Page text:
Carruth, who won welterweight gold in 1992, found himself in a tricky position on Joe Duffy’s Liveline show as a number of callers were lined up to discuss Walsh’s decision to leave as Head Coach of the elite High Performance Unit, for a new role in the US.
Carruth, whose brother Fergal is Irish Amateur Boxing Association chief executive, felt that he was “attacked” on air and didn’t realise how many other contributors would be involved in the discussion.
“I did an interview on the Joe Duffy show and I felt I was kind of Shanghaied a little bit,” Carruth reflected over the Christmas period, after receiving the Mick Doyle Golden Memory award at the annual Canon Hayes ceremony in Tipperary.
“They didn’t tell me the amount of people that were on the show and then people were attacking me, people who don’t know anything about boxing, like mayors of Wexford (George Lawlor).
“He might know things about contracts but still knows nothing about boxing. The wrong people got involved in this argument.
“Nobody tells the IRFU what to do, or the FAI or the GAA.
“Who the hell has the right to tell Irish amateur boxing what do to? And we’re the most successful sport out there. Nobody.
“Look at what we’ve won, European and World championships, we have four boxers qualified for Rio and we’re still at the early stages.
“We have another six boxers that can qualify, which is phenomenal.
“If we can get another two, and I won’t be greedy, we’ll have six going to the Olympic Games. And then Katie (Taylor) has to come into the equation so again, we’re going to pull medals out of every spectrum of it.
“Boxing goes on, it has to go on. Mick Dowling made a statement that boxing will go back 25 years. Well if he looks back 25 years, I won a bronze medal at the World Championships. 23 years ago I won the Olympic Games, so it wasn’t too bad.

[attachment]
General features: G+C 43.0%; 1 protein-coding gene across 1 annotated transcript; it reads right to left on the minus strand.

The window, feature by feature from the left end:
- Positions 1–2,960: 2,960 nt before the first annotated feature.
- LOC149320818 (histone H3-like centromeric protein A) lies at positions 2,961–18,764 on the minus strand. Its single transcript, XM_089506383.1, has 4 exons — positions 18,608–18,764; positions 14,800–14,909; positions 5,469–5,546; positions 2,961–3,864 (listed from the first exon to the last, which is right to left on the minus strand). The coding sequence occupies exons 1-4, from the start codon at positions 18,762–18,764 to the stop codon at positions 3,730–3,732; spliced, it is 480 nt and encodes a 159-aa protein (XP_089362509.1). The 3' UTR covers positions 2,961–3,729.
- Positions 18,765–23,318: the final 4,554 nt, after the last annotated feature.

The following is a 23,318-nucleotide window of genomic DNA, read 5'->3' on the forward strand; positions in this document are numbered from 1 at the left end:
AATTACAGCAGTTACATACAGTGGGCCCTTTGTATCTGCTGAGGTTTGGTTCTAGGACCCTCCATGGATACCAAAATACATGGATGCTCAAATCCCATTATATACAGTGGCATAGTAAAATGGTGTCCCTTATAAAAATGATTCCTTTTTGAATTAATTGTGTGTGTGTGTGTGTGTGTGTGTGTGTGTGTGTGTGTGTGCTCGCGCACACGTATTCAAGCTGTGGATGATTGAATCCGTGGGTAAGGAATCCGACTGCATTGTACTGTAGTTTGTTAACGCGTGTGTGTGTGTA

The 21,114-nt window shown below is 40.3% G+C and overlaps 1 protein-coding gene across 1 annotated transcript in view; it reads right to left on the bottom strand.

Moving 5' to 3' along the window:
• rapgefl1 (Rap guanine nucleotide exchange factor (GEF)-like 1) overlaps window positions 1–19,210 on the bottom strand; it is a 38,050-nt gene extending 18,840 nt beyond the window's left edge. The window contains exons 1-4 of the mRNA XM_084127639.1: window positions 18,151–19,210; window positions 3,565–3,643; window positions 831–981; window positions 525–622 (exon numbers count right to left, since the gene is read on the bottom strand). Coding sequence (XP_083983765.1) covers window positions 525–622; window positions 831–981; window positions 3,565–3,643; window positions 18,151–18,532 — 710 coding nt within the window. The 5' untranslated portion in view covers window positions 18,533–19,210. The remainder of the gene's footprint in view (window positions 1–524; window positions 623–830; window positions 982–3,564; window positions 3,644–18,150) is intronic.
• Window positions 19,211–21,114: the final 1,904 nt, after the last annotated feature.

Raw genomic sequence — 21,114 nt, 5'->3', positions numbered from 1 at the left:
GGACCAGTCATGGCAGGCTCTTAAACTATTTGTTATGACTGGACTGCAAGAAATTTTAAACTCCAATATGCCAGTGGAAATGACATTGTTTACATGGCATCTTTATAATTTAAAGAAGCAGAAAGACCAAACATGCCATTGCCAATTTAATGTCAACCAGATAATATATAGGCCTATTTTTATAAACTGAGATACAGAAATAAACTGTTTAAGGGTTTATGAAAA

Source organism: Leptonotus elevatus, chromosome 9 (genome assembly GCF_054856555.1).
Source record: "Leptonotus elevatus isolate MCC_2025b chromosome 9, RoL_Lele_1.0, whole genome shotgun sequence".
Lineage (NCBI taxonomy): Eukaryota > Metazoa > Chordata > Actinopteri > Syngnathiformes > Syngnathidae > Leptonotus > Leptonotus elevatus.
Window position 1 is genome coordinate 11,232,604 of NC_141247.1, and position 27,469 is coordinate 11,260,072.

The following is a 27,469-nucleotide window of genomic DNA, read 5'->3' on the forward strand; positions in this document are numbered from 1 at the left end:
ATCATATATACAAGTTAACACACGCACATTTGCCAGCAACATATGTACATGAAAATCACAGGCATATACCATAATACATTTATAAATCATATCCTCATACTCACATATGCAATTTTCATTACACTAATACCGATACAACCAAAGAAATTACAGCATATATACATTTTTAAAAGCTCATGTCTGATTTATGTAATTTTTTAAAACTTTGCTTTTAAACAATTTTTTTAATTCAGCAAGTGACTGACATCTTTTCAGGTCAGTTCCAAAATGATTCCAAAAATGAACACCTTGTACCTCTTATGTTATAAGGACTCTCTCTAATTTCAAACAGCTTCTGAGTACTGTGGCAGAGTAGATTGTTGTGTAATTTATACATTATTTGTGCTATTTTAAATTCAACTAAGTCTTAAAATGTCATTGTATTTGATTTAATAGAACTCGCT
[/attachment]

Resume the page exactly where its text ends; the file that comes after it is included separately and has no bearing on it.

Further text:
“Stupid talk as well, totally stupid talk. Get behind boxing, the people that are there, get behind the coaches, the establishment there and that’s why we win things. Bottom line.”
Carruth admits that Irish boxing was thrown “a body shot” following Walsh’s decision to leave for America – but insisted that life will go on regardless.
He said: “We were thrown a body shot in the last couple of months. Billy’s gone now and we have to live without Billy, and we will live without Billy.
“Boxing is a huge fraternity and it’s not about one person. If Billy was doing this interview tonight, he’d be saying the same thing.
“Billy’s got a great offer in America and we wish him all the best but he’s got a hard job because they’re very hard to deal with.
“They’re not like here, we’re very close-knit in boxing. I go to Pittsburgh every year and Pittsburgh can’t even get together, never mind the whole of America.
“Billy’s really going to have to pull the stops out to get things going there but they’ve given him the offer, given him the contract and given him the money so I wish him all the best. I might pop over to Colorado, he’s asked me to go and have a look around.”
Carruth added: “Of course he’s a loss but we can replace him, that’s boxing. I don’t mean to sound brash or harsh but we can replace him because the mechanism is there now.
“It’s not like the captain of the Titanic, he went down with the ship and that means the ship is sunk. The captain might be gone but we can replace the captain. There’s some great coaches in this country.
“Zaur (Antia) has been taken in as the interim boss and technically there’s nobody better. I would say Zaur will get the job eventually and somebody else will move up the ladder but again, there are some fantastic coaches.
“We can’t produce these boxers just as High Performance level – they have to be produced at this level, the grassroots. That’s when they become the Katie Taylors and the Michael Carruths, the champions, not when they get to the High Performance level.
“The High Performance level basically gets a jewel and he gets to shine it, that’s the bottom line.
“Billy doesn’t get any bangers going in there, he gets champions, the best boxers Ireland have at the time in whatever weight it is.
“Obviously by then, that boxer being able to go full-time and train with the High Performance team is going to further him again but there’s very little other than that difference that makes him the champion, apart from going full-time.”